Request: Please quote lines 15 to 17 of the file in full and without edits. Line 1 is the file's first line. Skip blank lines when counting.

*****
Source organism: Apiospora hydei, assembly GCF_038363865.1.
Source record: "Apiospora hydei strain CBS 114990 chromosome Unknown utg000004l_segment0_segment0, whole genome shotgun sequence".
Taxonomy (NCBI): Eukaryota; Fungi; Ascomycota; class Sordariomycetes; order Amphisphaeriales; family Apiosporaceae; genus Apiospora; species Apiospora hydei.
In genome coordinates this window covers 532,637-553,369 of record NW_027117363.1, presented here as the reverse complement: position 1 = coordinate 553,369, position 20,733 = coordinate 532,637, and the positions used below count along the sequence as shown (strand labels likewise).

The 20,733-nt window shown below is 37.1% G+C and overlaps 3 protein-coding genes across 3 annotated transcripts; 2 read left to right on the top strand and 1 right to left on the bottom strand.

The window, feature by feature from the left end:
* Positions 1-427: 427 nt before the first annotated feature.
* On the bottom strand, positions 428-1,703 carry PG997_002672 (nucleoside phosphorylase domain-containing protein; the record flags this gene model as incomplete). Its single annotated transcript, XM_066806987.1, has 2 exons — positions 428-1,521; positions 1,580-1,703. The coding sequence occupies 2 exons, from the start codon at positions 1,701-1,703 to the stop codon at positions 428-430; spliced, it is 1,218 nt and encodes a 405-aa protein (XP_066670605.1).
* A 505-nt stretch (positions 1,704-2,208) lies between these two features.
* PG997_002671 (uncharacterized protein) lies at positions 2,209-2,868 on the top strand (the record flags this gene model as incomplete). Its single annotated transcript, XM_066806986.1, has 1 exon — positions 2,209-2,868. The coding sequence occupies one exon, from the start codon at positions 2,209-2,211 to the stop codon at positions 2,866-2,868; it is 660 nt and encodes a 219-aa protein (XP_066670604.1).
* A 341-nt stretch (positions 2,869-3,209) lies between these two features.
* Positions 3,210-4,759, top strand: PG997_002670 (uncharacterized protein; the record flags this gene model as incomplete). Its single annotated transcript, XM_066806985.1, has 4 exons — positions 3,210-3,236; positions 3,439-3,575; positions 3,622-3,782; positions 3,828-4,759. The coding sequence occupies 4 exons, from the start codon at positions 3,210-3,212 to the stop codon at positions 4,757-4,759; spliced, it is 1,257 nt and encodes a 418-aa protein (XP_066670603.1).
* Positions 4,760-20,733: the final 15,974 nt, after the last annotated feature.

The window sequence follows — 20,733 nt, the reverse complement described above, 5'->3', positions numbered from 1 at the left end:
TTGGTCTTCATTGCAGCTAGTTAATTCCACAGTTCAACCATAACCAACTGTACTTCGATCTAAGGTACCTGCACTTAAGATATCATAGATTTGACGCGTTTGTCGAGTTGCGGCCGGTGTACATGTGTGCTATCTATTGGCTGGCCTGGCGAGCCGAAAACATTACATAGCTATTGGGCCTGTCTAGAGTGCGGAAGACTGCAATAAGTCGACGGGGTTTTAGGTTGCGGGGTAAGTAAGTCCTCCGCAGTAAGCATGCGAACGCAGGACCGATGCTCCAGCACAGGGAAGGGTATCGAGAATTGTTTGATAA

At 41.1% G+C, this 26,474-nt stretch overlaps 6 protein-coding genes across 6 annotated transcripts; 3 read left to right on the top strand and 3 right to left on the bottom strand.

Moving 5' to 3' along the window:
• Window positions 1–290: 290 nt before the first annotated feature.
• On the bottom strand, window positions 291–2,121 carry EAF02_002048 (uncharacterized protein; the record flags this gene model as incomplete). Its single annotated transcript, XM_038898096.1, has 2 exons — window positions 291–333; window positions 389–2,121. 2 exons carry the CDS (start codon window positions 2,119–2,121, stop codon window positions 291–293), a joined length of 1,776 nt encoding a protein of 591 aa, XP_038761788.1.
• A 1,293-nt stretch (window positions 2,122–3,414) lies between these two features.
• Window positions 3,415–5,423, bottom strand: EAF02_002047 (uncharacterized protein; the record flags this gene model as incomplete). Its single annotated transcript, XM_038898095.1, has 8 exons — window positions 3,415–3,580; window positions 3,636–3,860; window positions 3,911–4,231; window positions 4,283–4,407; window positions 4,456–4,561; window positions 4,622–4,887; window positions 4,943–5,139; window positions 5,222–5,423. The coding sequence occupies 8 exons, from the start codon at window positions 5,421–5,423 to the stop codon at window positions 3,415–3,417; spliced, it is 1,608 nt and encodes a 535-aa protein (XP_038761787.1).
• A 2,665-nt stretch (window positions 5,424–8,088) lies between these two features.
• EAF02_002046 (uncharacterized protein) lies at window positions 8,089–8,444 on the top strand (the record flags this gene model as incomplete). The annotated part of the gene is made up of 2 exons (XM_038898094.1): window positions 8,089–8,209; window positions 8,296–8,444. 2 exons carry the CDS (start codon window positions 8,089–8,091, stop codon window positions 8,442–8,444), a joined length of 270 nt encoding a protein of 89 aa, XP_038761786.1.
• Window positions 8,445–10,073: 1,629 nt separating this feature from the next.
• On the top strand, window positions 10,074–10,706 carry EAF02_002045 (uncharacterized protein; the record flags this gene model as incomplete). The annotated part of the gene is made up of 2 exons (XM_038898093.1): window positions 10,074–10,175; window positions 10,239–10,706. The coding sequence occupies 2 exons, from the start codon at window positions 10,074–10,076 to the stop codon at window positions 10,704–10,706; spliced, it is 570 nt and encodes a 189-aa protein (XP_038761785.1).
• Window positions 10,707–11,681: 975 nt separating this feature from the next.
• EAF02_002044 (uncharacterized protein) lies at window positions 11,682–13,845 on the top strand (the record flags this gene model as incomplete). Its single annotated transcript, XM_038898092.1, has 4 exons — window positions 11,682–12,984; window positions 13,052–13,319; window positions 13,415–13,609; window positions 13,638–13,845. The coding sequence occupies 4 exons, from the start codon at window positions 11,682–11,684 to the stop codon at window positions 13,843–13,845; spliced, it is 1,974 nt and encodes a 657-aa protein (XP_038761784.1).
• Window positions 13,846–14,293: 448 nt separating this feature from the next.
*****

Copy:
TTGGTCTTCATTGCAGCTAGTTAATTCCACAGTTCAACCATAACCAACTGTACTTCGATCTAAGGTACCTGCACTTAAGATATCATAGATTTGACGCGTTTGTCGAGTTGCGGCCGGTGTACATGTGTGCTATCTATTGGCTGGCCTGGCGAGCCGAAAACATTACATAGCTATTGGGCCTGTCTAGAGTGCGGAAGACTGCAATAAGTCGACGGGGTTTTAGGTTGCGGGGTAAGTAAGTCCTCCGCAGTAAGCATGCGAACGCAGGACCGATGCTCCAGCACAGGGAAGGGTATCGAGAATTGTTTGATAA

At 41.1% G+C, this 26,474-nt stretch overlaps 6 protein-coding genes across 6 annotated transcripts; 3 read left to right on the top strand and 3 right to left on the bottom strand.

Moving 5' to 3' along the window: